She had more trouble with Augustine. He wanted an academic career, he cared little for Christianity, and liked his wine and his women. When he was 29 he got an academic post in Rome - but Monica did not want him to go, fearing for what it might do to him. He sneaked away, anyway, and all she could do was to follow him. Which was exactly what she did. She followed him to Rome and then to Milan where she met his mentor Ambrose, a Christian bishop, who in the end was the one to baptise Augustine and give some peace to his mother. A few months after this Monica left her son, returning home - but she only made it to Ostia, the port town of Rome, where she died peacefully.


2/12/2010

Woman of the week - Aethelflaed

Name: Aethelflaed (alternative spellings: Ethelfleda, Aelfled)
Born: Early 870's (?)
Died: 918
Married to: Aethelred
Children: Aelfwynn
Occupation: Ruler of Mercia

Aethelflaed was born as the eldest daughter of king Alfred the Great of Wessex. Her mother was Ealhswith, and she had four siblings. She comes into history with the biography over her father, written by Asser, a text from about 890 - and at that time she had already married Aethelred, ealdorman (earl) of Mercia. He was not a de facto king, nor was she a queen, because there was a line of Mercian kings who held the right to the throne - but in anything but the name Aethelred did rule as if he had been one himself.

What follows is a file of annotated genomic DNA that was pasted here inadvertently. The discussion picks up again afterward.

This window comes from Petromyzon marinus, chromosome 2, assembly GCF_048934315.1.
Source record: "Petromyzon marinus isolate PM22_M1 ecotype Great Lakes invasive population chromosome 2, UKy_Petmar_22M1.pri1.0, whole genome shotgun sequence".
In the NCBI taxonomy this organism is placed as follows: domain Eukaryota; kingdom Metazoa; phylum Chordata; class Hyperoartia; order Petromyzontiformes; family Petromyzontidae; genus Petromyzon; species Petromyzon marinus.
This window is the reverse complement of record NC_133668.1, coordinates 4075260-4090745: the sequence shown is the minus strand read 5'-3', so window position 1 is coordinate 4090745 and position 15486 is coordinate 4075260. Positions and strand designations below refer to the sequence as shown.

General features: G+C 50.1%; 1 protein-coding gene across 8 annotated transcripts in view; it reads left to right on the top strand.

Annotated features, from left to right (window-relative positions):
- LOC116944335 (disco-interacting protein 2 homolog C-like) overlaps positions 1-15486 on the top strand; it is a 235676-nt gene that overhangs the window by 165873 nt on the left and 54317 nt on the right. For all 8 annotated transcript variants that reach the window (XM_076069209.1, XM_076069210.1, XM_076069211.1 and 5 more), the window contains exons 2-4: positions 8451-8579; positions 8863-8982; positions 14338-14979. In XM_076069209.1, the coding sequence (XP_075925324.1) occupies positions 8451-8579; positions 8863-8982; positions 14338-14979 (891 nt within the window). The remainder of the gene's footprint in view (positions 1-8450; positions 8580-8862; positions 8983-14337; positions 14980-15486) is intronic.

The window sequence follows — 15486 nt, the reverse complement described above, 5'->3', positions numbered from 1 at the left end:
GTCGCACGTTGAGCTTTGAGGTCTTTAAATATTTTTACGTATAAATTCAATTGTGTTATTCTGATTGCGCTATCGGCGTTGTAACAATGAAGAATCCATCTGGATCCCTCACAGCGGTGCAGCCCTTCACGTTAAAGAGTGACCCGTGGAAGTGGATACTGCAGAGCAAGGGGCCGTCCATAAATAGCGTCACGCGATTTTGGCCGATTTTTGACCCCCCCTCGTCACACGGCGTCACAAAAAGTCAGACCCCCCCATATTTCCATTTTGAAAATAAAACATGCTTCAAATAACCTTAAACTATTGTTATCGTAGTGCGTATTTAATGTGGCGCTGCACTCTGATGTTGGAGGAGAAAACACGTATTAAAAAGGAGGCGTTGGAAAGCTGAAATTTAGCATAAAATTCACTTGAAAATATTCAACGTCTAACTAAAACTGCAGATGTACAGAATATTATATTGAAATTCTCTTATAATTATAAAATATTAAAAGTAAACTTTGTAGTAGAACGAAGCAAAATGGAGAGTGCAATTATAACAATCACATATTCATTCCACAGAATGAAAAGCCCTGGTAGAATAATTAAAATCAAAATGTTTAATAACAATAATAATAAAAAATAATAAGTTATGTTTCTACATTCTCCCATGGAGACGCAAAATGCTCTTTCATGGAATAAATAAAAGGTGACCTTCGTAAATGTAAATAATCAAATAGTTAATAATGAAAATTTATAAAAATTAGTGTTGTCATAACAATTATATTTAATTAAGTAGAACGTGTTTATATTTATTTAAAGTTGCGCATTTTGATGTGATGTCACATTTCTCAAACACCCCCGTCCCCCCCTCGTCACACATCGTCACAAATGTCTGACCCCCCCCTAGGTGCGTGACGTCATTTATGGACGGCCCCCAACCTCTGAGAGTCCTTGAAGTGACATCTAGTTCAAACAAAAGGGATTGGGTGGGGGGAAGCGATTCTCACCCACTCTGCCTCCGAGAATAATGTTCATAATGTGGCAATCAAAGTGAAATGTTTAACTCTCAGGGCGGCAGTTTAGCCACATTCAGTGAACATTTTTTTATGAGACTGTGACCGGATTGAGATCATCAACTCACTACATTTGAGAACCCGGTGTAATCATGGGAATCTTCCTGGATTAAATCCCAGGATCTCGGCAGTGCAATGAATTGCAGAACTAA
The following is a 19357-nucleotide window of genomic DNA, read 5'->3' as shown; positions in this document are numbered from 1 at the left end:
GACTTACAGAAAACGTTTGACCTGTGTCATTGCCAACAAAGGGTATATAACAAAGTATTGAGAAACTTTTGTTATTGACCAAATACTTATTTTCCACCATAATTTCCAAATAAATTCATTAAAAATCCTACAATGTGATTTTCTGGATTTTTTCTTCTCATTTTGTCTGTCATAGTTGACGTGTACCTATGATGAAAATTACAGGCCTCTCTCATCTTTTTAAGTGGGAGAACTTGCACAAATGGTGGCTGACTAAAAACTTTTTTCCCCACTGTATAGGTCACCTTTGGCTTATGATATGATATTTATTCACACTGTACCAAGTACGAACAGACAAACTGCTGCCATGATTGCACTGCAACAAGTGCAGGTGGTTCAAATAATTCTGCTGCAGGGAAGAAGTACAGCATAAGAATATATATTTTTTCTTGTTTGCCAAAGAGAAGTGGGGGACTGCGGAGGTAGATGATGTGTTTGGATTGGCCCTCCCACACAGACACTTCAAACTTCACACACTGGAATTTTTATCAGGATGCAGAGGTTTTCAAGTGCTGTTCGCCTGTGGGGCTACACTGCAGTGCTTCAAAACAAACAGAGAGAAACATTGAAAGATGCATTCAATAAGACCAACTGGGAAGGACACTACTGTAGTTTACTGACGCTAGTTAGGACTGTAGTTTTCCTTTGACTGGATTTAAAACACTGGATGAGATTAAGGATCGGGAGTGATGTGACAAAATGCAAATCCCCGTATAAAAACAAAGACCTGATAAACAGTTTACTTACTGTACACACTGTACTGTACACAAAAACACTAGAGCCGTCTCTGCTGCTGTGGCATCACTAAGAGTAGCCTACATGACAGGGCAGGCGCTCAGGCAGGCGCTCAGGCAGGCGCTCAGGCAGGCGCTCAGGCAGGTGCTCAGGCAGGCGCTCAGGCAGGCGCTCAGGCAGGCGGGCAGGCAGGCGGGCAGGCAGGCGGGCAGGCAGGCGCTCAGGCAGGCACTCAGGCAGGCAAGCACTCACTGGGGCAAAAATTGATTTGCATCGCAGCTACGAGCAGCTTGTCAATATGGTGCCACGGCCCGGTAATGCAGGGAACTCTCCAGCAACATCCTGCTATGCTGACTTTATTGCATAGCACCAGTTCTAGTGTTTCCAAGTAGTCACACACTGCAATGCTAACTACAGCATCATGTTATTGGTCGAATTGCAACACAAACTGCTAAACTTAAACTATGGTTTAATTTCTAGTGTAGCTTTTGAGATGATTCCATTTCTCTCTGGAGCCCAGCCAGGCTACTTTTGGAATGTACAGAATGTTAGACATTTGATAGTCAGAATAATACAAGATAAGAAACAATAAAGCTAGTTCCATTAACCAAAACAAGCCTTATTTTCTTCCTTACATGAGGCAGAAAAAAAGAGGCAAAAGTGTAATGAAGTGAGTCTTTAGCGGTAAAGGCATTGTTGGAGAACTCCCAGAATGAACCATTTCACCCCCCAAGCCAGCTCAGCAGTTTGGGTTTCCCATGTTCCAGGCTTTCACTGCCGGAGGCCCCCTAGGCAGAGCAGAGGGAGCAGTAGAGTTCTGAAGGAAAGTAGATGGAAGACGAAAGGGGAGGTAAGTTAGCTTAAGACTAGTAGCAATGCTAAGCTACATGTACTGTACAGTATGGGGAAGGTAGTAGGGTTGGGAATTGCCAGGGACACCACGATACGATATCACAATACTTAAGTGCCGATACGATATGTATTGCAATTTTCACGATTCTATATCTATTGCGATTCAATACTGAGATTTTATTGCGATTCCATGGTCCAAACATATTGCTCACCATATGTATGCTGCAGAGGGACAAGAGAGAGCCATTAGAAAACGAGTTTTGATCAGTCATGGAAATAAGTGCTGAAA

The couple had just one child, Aelfwynn, born shortly after the marriage. According to one biographer, William of Malmesbury, the birth was so complicated that Aethelflaed then chose to remain celibate. It is, of course, impossible to know if this is actually true, but there was no more children in any case.

At this time the land was having much problem with Danish Vikings, and a lot of effort went into defending land, people and property against these attacks. This was something Aethelflaed put much of her heart into, not leaving it all to her husband - she would be the ruler of Mercia after his death in 911, but she had in fact been taking care of things (in his name) before this. It is not known from what he died, exactly, but he was severely indisposed some time before his actual dying and it was Aethelflaed, his wife, who had to take care of all matters. This she did very well, and she worked together with her brother, Edward the Elder, king of the West Saxons, in doing so. After her husband's death she was given the title "Lady of the Mercians". She ruled until her death in 918 in Tamworth. She was buried in what is now St Oswald's priory in Gloucester - back then it was St Peter's church.

On a sidenote - her daughter, and only child, who was about 20 at the death of her mother, became the ruler after her mother. But she was soon overturned by her uncle Edward, and taken away from Mercia to Wessex three weeks before Christmas - according to the Anglo-Saxon chronicle. It is likely she was sent to a convent after this to be a nun, but no more is known about her, not even when she died - she just faded out of history when she had left the political stage.

No portrait of this lady has survived.